I’m sure you’ve heard numerous people (including me) stress how important confidence may be in the workplace, academics, and life in general. Confidence is one of the big three because you can benefit from it in the workplace whether it be through giving presentations, communicating with coworkers daily, or even just working within the workplace. It is highly beneficial because with confidence you can prove that you’re capable of completing tasks with efficiency and with this your boss/supervisor will feel a lot more comfortable with making the decision of having hired you. Confidence is the most important out of the three because it is key to achieving the remaining two. Be careful though, because too much confidence may prove to be disastrous as well.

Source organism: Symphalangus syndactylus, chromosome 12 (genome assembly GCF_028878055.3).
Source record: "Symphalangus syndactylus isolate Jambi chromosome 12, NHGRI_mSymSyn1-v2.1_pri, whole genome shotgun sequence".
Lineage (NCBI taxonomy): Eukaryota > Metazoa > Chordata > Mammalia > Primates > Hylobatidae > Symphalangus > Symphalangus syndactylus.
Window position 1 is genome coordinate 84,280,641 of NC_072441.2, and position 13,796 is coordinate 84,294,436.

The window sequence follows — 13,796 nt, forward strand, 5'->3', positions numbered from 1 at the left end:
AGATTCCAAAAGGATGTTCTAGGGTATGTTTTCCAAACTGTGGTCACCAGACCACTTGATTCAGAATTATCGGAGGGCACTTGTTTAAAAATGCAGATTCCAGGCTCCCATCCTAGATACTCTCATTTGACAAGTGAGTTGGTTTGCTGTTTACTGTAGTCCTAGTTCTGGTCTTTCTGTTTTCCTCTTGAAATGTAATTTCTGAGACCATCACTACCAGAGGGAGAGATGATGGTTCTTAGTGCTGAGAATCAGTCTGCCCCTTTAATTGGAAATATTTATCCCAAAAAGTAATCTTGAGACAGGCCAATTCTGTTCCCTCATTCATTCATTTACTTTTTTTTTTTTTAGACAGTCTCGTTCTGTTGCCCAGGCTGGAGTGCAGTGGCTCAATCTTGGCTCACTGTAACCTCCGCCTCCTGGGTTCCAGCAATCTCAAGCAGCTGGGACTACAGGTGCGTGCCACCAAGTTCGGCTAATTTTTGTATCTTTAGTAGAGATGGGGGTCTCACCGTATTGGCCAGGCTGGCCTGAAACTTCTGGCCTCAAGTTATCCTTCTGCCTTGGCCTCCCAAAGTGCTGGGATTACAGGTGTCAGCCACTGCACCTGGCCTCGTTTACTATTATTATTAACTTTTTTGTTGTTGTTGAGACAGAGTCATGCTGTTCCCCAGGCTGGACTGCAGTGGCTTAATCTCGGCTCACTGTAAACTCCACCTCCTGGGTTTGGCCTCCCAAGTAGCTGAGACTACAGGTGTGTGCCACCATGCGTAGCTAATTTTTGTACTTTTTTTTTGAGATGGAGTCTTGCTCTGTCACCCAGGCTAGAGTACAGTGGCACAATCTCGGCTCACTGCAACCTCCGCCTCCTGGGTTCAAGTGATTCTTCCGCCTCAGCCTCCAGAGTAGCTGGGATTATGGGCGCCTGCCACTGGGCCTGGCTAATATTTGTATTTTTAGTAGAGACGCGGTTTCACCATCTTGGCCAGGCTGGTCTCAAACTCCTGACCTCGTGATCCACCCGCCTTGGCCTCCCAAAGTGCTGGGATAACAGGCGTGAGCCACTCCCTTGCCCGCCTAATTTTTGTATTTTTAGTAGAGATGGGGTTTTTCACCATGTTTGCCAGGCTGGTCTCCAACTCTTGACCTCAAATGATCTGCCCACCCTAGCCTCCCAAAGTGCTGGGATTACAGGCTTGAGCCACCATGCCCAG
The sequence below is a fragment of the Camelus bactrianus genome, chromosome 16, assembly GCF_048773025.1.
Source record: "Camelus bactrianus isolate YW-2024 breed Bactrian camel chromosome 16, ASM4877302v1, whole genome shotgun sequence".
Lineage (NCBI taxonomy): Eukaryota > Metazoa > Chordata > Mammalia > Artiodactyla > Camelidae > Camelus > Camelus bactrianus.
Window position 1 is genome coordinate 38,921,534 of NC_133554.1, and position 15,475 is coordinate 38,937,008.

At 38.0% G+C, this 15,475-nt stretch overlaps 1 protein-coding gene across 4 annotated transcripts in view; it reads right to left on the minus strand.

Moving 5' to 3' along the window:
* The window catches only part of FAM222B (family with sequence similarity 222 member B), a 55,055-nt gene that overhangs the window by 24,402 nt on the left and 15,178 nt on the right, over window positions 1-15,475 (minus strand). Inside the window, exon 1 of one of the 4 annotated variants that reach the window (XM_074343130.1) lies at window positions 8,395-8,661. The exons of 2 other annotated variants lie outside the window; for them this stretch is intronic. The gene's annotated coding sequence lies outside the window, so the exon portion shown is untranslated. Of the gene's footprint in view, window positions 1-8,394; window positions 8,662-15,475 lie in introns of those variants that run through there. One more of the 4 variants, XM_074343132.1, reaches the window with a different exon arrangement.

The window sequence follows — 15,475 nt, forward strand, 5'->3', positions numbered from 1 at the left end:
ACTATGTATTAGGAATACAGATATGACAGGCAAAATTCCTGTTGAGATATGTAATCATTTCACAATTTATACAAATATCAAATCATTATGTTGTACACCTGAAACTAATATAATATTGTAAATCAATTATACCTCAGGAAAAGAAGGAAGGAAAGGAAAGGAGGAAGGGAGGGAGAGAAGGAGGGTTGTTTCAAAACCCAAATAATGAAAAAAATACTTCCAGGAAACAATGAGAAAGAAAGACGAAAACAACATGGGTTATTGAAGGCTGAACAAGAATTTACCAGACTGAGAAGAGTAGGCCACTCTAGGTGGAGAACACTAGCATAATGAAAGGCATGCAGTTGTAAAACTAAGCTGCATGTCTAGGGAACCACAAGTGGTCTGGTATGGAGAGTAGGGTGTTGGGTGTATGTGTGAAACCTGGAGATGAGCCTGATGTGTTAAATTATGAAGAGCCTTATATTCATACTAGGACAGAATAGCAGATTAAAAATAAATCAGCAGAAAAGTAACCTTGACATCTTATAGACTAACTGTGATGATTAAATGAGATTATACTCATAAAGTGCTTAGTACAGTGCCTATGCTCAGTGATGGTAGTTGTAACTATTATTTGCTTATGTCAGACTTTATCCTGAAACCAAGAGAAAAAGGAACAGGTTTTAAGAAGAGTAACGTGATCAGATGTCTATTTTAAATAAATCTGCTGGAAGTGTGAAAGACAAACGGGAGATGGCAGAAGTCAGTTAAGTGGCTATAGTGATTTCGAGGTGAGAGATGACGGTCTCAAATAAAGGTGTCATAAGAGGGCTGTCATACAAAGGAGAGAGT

Now if you’re familiar with the video game, “The Sims”, there are multiple ways to increase your charisma skill within the game, but the most basic and common way to level up your charisma skill is by talking to yourself in the mirror. Now I’m not saying that you should do exactly that, but working on your charisma skill might prove to be extremely beneficial in the long run. Saying the right things during the right time can really benefit your path to success. A good example of this is interviewing. During the interview process, you can really land a job with your charisma by selling yourself to employers. Charisma indeed goes a long way and will get you far, but keep in mind that you can’t please everybody, every time.